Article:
• A data-driven app I use on a regular basis is SnapChat. The row would contain the individual’s username, in the columns there would be the number of snaps they send in a day, how many streaks do they have, how many snap points they have, the number of snaps on their snap story, and the number of users they have on their “Best Friends” list.

  • A data-driven app I use everyday is Spotify. If Spotify’s data were to be transformed into a spreadsheet, it would report song titles, artists, albums, and the type of genre the song falls under. The row could represent its rating in your playlist or your most recent songs listened too.

  • A data-driven source I use every day is my Scottrade brokerage account. I use Scottrade to invest in many different stocks as well as researching other stock quotes for future stock purchases. Some columns I use in my excel spreadsheet to track my investments are stock price, stock quantity, gain/loss, dividend distributions per share, and total gain/loss. Each row lists the company’s name and ticker symbol.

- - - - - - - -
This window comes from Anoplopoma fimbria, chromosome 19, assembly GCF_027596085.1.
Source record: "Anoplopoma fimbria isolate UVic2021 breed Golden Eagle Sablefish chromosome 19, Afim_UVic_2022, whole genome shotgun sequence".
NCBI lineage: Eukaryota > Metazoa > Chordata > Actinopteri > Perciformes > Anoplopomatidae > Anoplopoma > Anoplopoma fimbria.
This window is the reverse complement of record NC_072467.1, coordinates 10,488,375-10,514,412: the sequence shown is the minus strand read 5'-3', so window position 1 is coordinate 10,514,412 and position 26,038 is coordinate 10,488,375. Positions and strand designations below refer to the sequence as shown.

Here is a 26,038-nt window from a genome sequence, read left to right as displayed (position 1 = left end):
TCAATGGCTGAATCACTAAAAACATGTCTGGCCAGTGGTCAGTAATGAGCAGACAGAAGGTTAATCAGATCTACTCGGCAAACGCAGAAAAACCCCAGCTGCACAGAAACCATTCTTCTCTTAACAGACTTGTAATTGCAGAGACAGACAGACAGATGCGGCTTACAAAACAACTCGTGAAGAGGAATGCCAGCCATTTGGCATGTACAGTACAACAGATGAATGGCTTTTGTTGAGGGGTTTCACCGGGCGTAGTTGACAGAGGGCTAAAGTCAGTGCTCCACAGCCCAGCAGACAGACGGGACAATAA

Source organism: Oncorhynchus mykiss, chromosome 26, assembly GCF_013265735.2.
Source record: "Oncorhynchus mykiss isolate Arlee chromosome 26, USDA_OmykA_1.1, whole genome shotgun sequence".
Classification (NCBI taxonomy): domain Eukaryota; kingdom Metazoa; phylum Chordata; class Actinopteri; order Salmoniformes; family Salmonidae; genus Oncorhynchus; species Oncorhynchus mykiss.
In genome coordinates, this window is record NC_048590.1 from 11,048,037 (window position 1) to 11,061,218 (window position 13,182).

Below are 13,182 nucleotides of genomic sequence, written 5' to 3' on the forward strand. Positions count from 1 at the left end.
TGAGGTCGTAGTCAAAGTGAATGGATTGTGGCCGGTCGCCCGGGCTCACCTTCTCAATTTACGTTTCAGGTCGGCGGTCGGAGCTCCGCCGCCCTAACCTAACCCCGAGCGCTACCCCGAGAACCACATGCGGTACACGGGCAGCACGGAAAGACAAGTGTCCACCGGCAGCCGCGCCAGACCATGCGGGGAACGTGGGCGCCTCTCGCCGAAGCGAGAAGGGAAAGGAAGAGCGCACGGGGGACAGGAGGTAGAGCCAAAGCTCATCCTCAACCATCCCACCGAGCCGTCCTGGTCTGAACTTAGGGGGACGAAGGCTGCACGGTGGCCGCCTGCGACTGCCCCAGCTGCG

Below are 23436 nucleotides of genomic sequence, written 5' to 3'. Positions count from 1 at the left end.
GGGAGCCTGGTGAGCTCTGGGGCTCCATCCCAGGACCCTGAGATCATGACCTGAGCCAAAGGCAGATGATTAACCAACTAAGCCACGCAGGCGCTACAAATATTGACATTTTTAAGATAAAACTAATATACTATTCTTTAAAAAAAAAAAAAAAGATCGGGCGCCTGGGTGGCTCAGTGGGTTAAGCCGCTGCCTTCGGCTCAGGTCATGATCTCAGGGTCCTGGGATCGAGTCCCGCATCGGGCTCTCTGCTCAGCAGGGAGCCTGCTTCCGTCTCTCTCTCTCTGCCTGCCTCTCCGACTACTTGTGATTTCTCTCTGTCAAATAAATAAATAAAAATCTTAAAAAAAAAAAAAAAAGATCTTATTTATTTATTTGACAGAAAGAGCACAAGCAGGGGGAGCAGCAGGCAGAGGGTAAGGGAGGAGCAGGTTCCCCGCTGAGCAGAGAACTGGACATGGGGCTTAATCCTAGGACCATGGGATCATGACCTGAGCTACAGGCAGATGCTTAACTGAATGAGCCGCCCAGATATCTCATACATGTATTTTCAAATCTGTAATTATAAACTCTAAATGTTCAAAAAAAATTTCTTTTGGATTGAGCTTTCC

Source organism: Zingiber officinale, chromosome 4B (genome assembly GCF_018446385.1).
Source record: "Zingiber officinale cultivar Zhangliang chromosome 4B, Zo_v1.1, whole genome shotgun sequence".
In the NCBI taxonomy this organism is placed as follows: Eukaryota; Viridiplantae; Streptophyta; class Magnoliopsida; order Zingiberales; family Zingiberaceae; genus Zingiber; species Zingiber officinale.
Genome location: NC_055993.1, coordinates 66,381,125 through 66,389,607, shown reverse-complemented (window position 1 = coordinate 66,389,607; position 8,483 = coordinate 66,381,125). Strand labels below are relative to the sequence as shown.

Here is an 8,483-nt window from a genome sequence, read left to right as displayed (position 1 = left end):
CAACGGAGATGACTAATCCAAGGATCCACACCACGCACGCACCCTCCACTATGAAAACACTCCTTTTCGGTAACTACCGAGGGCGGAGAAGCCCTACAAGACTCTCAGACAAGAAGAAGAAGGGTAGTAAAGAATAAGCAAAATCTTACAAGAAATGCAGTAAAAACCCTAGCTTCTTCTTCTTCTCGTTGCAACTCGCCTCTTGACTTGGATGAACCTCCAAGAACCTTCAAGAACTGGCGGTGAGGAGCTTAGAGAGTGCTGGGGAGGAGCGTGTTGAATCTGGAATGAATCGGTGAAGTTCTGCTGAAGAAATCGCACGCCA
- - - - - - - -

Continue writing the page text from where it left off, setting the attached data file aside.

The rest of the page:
• A data-driven source I use every day is Blackboard for my classes. If it was transformed into a spreadsheet the columns would represent classes, teachers, grade, semester. In the rows it would show the names of the class, names of the professor, grades and files such as syllabus.

  • I frequently use Spotify. A good way to organize a Spotify spreadsheet would be to make each row its own song. Columns would each be details about the song. For example, these could be things like artist, featured artist, producer, name of the song, duration, release date, album, genre, number of plays, stream or download etc.